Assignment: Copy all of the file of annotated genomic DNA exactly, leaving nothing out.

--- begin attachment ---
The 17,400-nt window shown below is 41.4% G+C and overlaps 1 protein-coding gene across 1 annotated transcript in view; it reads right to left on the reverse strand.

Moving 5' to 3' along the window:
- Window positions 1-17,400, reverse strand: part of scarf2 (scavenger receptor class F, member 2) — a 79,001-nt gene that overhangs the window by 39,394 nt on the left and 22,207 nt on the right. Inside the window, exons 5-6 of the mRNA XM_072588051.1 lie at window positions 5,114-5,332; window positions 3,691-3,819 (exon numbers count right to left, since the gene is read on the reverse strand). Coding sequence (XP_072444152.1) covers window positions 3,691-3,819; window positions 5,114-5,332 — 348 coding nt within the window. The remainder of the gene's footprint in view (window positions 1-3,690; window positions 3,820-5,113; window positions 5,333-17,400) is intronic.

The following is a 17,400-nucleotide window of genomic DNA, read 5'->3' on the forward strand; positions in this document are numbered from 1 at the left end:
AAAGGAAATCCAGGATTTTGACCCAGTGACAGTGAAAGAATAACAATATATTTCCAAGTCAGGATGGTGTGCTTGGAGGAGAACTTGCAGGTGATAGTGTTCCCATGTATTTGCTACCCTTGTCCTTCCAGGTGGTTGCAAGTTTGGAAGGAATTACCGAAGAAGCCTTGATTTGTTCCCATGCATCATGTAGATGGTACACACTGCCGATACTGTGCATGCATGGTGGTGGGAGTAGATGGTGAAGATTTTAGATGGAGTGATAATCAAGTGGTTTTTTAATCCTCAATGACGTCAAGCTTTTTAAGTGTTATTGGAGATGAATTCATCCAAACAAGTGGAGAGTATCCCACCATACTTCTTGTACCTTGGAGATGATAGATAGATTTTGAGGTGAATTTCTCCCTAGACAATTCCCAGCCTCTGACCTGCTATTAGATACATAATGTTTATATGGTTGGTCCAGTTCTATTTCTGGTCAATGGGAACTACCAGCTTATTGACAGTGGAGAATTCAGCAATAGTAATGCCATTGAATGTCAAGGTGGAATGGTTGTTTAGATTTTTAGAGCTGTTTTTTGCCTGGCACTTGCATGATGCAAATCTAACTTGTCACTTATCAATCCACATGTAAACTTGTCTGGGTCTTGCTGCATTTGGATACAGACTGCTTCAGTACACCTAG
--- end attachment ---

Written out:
The 17,400-nt window shown below is 41.4% G+C and overlaps 1 protein-coding gene across 1 annotated transcript in view; it reads right to left on the reverse strand.

Moving 5' to 3' along the window:
- Window positions 1-17,400, reverse strand: part of scarf2 (scavenger receptor class F, member 2) — a 79,001-nt gene that overhangs the window by 39,394 nt on the left and 22,207 nt on the right. Inside the window, exons 5-6 of the mRNA XM_072588051.1 lie at window positions 5,114-5,332; window positions 3,691-3,819 (exon numbers count right to left, since the gene is read on the reverse strand). Coding sequence (XP_072444152.1) covers window positions 3,691-3,819; window positions 5,114-5,332 — 348 coding nt within the window. The remainder of the gene's footprint in view (window positions 1-3,690; window positions 3,820-5,113; window positions 5,333-17,400) is intronic.

The following is a 17,400-nucleotide window of genomic DNA, read 5'->3' on the forward strand; positions in this document are numbered from 1 at the left end:
AAAGGAAATCCAGGATTTTGACCCAGTGACAGTGAAAGAATAACAATATATTTCCAAGTCAGGATGGTGTGCTTGGAGGAGAACTTGCAGGTGATAGTGTTCCCATGTATTTGCTACCCTTGTCCTTCCAGGTGGTTGCAAGTTTGGAAGGAATTACCGAAGAAGCCTTGATTTGTTCCCATGCATCATGTAGATGGTACACACTGCCGATACTGTGCATGCATGGTGGTGGGAGTAGATGGTGAAGATTTTAGATGGAGTGATAATCAAGTGGTTTTTTAATCCTCAATGACGTCAAGCTTTTTAAGTGTTATTGGAGATGAATTCATCCAAACAAGTGGAGAGTATCCCACCATACTTCTTGTACCTTGGAGATGATAGATAGATTTTGAGGTGAATTTCTCCCTAGACAATTCCCAGCCTCTGACCTGCTATTAGATACATAATGTTTATATGGTTGGTCCAGTTCTATTTCTGGTCAATGGGAACTACCAGCTTATTGACAGTGGAGAATTCAGCAATAGTAATGCCATTGAATGTCAAGGTGGAATGGTTGTTTAGATTTTTAGAGCTGTTTTTTGCCTGGCACTTGCATGATGCAAATCTAACTTGTCACTTATCAATCCACATGTAAACTTGTCTGGGTCTTGCTGCATTTGGATACAGACTGCTTCAGTACACCTAG